I like horror films when they involve supernatural shit, but when you have stuff like "Saw" or "Hostel" that are so clearly grounded in dark realities and potentialities, it makes me uncomfortable.
 
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BrawlMan

Lover of beat'em ups.
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That's my point. This tale is fiction, but so representative of reality, it makes one wonder how many times they've crossed paths with someone like Crowe's character. An anecdote I've mentioned here before: in 2007, I received a random friend request via Xbox Live from someone with a Virginia Tech logo as their pic. I'd not played with them, so I deleted the request; the next morning, the infamous mass shooting at Virginia Tech happened. Of course, I believe this was an insane coincidence, but when fiction such as this film exists, it makes one wonder: how often have we been in close proximity to someone whose breaking point is nigh if not long since surpassed, and the slightest encounter had unfathomable repercussions?

I like horror films when they involve supernatural shit, but when you have stuff like "Saw" or "Hostel" that are so clearly grounded in dark realities and potentialities, it makes me uncomfortable.
Even if it's that true with you denying the friend request from the Virginia tech shooter, that's not your fault. He made his own choice. He knew what he was doing and it was wrong, but did it anyway. You have nothing to feel guilty over.
 
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Xprimentyl

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Even if it's that true with you denying the friend request from the Virginia tech shooter, that's not your fault. He made his own choice. He knew what he was doing and it was wrong, but did it anyway. You have nothing to feel guilty over.
I don't think it WAS the Virginia Tech shooter, but the coincidence was eerie and disturbing. Didn't help that his activity on Xbox ended that same day as of my checking several weeks later...
 

happyninja42

Elite Member
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That's my point. This tale is fiction, but so representative of reality, it makes one wonder how many times they've crossed paths with someone like Crowe's character. An anecdote I've mentioned here before: in 2007, I received a random friend request via Xbox Live from someone with a Virginia Tech logo as their pic. I'd not played with them, so I deleted the request; the next morning, the infamous mass shooting at Virginia Tech happened. Of course, I believe this was an insane coincidence, but when fiction such as this film exists, it makes one wonder: how often have we been in close proximity to someone whose breaking point is nigh if not long since surpassed, and the slightest encounter had unfathomable repercussions?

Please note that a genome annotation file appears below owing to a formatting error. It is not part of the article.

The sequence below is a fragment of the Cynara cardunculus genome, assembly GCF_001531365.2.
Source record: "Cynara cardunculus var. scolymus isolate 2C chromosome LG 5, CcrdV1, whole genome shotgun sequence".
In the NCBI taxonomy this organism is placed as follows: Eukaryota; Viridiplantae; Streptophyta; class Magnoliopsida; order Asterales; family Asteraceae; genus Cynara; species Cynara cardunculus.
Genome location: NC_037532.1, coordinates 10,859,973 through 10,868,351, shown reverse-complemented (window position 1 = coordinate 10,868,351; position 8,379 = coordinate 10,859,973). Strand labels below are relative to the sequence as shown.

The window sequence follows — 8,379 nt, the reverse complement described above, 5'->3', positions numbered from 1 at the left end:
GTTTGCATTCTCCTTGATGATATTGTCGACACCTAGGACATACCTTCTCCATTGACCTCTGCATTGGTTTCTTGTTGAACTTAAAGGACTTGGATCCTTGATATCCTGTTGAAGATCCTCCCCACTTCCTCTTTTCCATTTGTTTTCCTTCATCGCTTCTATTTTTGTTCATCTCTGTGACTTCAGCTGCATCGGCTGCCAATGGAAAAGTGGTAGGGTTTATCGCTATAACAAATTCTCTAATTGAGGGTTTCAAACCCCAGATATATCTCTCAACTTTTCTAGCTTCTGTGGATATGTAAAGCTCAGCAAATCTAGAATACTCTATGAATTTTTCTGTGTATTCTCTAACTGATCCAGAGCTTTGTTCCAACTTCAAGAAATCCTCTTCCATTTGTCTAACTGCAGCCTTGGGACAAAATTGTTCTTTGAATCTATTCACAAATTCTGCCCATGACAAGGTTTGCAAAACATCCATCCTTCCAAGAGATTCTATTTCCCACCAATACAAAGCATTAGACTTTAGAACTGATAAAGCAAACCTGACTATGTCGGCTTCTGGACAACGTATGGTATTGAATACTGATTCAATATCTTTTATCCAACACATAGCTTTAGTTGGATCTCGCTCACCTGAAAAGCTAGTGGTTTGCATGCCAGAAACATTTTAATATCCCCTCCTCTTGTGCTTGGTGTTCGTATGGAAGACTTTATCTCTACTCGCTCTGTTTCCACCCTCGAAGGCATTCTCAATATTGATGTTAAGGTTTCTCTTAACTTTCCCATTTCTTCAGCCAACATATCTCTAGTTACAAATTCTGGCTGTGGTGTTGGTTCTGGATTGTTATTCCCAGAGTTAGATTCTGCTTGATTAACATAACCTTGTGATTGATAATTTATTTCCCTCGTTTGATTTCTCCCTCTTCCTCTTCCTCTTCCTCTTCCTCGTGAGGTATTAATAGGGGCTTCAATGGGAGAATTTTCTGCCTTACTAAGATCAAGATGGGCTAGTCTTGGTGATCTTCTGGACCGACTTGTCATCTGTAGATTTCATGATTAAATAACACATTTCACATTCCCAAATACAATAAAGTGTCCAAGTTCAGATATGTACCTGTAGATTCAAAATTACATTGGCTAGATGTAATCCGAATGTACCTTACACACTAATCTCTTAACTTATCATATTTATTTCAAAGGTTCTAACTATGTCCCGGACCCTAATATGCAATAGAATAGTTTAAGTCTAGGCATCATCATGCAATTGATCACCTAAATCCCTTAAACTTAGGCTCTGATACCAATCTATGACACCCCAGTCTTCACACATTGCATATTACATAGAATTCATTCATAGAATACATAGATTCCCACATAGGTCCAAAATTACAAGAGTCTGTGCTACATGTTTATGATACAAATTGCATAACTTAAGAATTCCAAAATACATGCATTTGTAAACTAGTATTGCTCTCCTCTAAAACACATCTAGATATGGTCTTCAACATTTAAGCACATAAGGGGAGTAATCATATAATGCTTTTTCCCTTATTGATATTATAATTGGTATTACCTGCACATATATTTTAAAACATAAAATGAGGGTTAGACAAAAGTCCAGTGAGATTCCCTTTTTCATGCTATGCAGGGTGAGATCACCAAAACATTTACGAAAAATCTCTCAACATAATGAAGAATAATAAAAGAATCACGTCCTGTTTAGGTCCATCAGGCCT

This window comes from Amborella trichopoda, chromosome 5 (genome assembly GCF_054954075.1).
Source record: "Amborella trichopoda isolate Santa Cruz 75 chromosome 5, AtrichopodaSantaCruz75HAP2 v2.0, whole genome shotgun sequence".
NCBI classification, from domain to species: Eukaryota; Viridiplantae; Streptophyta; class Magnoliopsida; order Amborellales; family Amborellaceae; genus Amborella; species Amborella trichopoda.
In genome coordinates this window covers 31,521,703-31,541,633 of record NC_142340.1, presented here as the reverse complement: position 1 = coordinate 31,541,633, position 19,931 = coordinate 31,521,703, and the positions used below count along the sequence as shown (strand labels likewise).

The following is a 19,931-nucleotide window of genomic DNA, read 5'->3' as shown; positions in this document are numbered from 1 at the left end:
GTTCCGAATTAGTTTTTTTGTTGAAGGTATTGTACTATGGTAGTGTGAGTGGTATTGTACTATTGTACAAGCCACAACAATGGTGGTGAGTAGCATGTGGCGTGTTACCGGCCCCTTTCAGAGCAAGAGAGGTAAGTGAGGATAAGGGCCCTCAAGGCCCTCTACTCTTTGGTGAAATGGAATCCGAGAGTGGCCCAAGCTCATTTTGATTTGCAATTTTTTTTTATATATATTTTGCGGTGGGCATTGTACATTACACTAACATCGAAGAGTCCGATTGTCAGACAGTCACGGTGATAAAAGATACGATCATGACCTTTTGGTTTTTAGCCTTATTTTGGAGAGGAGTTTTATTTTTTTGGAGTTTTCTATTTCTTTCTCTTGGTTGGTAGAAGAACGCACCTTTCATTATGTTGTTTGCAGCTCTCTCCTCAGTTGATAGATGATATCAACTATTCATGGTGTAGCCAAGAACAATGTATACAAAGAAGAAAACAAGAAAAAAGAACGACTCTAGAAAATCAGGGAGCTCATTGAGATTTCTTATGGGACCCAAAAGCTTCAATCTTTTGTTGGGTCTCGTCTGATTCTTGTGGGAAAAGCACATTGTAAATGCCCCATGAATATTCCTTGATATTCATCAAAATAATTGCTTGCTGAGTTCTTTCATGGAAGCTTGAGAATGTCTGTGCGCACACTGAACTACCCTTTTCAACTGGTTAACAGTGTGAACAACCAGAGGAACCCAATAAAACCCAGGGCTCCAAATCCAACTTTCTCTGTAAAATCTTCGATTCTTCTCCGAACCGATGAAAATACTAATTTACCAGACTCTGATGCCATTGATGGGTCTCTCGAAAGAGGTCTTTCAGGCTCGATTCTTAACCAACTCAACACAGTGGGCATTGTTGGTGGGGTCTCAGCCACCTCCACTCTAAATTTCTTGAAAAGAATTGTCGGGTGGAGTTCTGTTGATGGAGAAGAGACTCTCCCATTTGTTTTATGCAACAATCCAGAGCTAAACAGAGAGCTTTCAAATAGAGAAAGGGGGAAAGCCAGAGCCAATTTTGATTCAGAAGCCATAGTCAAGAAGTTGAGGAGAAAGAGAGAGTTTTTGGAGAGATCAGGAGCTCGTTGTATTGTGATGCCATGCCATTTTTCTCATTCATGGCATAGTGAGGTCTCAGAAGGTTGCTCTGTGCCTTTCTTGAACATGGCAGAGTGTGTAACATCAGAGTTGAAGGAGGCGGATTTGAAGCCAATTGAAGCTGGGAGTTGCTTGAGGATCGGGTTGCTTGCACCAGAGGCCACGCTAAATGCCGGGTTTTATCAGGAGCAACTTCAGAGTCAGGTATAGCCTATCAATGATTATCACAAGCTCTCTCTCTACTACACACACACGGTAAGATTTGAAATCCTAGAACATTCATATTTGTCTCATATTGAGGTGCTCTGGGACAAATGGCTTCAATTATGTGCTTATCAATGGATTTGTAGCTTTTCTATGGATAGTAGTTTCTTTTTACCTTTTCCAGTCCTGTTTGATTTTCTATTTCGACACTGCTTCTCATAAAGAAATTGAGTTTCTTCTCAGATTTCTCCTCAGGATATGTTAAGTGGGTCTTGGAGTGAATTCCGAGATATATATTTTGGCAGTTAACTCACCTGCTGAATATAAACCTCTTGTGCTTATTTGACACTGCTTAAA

I like horror films when they involve supernatural shit, but when you have stuff like "Saw" or "Hostel" that are so clearly grounded in dark realities and potentialities, it makes me uncomfortable.
Oh I know, I've had many a random encounter with unhinged people, not the least of which is my own brother. I'm the kind of person that apparently just broadcasts "I will listen to your tales of woe", on some frequency that people can pick up on, because I've lost count of the number of times random, unstable people have done things like just, sit down at my table at a 24 hour diner, and just start talking to me about their problems. This includes a guy who said he was a vietnam vet (who was drunk as hell), who wanted me to go out to his car and take his gun and shoot him, because he wanted to die, but was too scared to do it himself. The unhinged are all around us. That's why I just don't find those kinds of films all that engaging. It doesn't feel like fiction to me or anything, it just feels exploitative of a really horrible situation.

Also because they feel like scare tactic cautionary tales, like you yourself mentioned "Be nice, or the scary White Guy With a Gun Boogeyman might shoot you in traffic."
 

Xprimentyl

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The unhinged are all around us. That's why I just don't find those kinds of films all that engaging. It doesn't feel like fiction to me or anything, it just feels exploitative of a really horrible situation.
I think that's what they're going for, actually. Horror works best when you leave the theater and realize "oh, shit; that could actually happen. To ME." A film about aliens or spirits one can be easily written off as escapism, but films like "Unhinged" remind us that the guy sitting next to you, y'know, the guy from whom to took the last hot pretzel at the concession stand 45 minutes earlier, aren't fantasy. They are indeed cautionary tales.